This city's historic landscape of rolling hills and groves of knotty olive trees is undergoing something of a transformation. Multistory villas fronted by ornamental porticos and columns are rising on Ramallah's hilltops along with glass and marble office buildings. There are newly paved roads. The city's first five-star hotel, a Mövenpick, is opening this month.
Across the West Bank, similar scenes are unfolding. Building cranes pierce the sky. Outside Nablus, new car dealerships sell everything from BMWs to Hyundais. Inside the ancient city, the first movie house to open in 20 years, Cinema City, is hugely popular. Last year the Hirbawi Home Center, a five-story shopping mall selling luxury items like plasma TVs, opened just outside Jenin.
Consumer goods are only part of the story. Industries from finance to housing to a high-tech sector are developing too. Such activity marks a fundamental political-economic shift among the ruling Palestinian Authority (PA) apparatchiks and the Palestinian business community, upending former PA President Yasser Arafat's long-entrenched policy of nation first, institution-building later. The current leadership believes that creating a sustainable economy is essential to creating an independent Palestine. "We need to work on the economic front," says World Bank veteran Mohammad Mustafa, CEO of the Palestine Investment Fund (PIF), a quasi-governmental financial institution. "It is part and parcel of the overall struggle toward statehood."
Indeed, the IMF has reported that the Palestinian economy is on track to grow 8% in 2010. Israeli and Palestinian negotiators may equivocate over peace, but an economy is breaking out in the West Bank. Under Prime Minister Salam Fayyad, an American-educated economist and former Finance Minister, the PA has spearheaded an ambitious strategy to move away from subsisting on foreign-donor aid and toward attracting foreign direct investment to spur private-sector growth.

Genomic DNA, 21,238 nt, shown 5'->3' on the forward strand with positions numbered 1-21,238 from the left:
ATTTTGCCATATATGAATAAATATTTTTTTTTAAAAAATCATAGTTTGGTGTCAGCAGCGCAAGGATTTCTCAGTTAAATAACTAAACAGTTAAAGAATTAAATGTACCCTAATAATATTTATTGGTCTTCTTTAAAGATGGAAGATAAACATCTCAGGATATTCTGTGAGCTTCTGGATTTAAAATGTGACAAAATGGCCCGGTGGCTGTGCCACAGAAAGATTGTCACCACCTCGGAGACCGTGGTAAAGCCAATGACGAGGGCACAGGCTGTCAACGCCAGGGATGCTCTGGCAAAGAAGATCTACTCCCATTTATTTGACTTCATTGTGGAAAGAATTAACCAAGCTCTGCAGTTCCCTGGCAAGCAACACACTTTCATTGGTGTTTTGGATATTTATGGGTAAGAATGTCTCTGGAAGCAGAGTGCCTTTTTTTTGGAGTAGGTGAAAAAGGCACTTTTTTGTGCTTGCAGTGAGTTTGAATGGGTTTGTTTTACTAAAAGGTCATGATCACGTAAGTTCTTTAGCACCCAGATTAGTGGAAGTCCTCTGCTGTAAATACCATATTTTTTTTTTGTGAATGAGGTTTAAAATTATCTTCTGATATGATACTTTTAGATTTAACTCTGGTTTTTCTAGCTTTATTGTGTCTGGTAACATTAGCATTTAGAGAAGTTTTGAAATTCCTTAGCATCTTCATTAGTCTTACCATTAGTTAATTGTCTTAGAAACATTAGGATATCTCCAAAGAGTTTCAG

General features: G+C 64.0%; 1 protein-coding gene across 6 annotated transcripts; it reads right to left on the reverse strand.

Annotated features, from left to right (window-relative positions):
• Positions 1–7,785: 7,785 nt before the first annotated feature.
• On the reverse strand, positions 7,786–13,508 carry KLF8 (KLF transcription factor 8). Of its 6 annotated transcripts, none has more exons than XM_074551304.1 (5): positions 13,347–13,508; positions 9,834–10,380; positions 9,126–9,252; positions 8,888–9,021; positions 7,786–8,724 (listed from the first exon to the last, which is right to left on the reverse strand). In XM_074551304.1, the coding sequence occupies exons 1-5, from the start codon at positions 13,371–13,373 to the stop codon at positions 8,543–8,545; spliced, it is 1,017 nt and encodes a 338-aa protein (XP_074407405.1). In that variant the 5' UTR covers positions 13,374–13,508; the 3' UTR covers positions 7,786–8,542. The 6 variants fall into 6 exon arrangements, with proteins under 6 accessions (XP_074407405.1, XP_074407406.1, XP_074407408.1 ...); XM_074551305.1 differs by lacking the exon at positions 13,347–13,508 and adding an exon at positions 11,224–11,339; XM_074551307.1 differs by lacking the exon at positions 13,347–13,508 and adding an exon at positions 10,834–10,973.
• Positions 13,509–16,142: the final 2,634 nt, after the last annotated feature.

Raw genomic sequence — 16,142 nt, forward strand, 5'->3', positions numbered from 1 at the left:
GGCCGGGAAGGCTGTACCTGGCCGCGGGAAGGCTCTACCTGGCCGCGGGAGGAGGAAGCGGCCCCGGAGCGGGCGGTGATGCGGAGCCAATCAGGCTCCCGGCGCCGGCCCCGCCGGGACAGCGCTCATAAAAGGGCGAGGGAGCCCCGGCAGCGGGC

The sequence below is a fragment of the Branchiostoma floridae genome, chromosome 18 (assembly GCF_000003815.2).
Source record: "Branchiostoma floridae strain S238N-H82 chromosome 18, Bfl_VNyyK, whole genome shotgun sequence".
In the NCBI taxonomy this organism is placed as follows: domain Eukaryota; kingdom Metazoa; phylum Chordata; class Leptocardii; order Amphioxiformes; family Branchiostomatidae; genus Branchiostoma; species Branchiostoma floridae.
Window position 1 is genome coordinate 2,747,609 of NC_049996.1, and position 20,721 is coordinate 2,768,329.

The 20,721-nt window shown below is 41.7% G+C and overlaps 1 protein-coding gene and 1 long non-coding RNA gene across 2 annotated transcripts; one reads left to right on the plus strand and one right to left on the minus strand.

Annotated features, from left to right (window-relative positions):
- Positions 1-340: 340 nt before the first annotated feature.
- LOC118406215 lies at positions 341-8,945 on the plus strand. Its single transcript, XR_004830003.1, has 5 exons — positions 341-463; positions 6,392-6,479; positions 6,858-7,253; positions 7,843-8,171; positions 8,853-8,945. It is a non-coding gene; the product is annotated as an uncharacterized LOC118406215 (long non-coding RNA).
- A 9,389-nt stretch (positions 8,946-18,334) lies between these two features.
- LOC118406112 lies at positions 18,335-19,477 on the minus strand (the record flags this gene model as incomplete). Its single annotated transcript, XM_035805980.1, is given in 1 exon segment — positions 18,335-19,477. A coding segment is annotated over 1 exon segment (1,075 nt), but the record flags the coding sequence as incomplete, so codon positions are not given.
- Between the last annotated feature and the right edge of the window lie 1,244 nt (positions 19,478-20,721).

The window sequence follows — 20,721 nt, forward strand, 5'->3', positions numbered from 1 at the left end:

Just as important, Fayyad has vastly improved security, sweeping the streets of rogue militants, which has eased the movement of people and goods. Israel has responded by dismantling numerous checkpoints that also inhibited commerce. There's also an effort to streamline the legal system a quilt of Ottoman, Jordanian, Israeli and British mandate laws. It has all served to boost confidence in Fayyadism, as the host of initiatives in play is commonly referred to.
Mahmoud Ahmad al-Takruri, regional manager of the Housing Bank for Trade and Finance in Ramallah, says that one of the positive indicators in evidence is the lending climate. "The situation is more stable nowadays, and banks have more of an appetite to make loans," he says meaning, specifically, loans to the small and medium-size enterprises (SMEs) that are the backbone of the Palestinian economy. They make up roughly 95% of enterprises, 84% of the private sector and 55% of the GDP.
Feeding the Entrepreneurs
Mazen Shkukani's oxygen gym on the fifth floor of a Ramallah office center is state of the art: it boasts the latest equipment, classes in spinning, kickboxing and Pilates, a sauna and even a smoothie bar. "We do very good business," Shkukani says proudly. "We are a very famous gym. We have customers that come all the way from Jerusalem and other villages." Oxygen is the third of five businesses Shkukani owns that were made possible by a series of loans he was able to obtain.
Born in Kuwait to a Palestinian family, Shkukani returned in 1987 to Ramallah, where he opened a children's boutique and later worked for his family's car-rental business. In 2004, a volatile year, the part-time bodybuilder saw an opportunity to import American-made nutritional supplements. Making use of his family's business reputation and connections, Shkukani, along with a partner, secured a loan of $200,000 to launch his Sportline supplements line. A few years later, having closed out his initial loans, Shkukani opened Oxygen Gym with two partners. Each put in $143,000 and took out a $400,000 small-business loan. It was Shkukani's largest to date.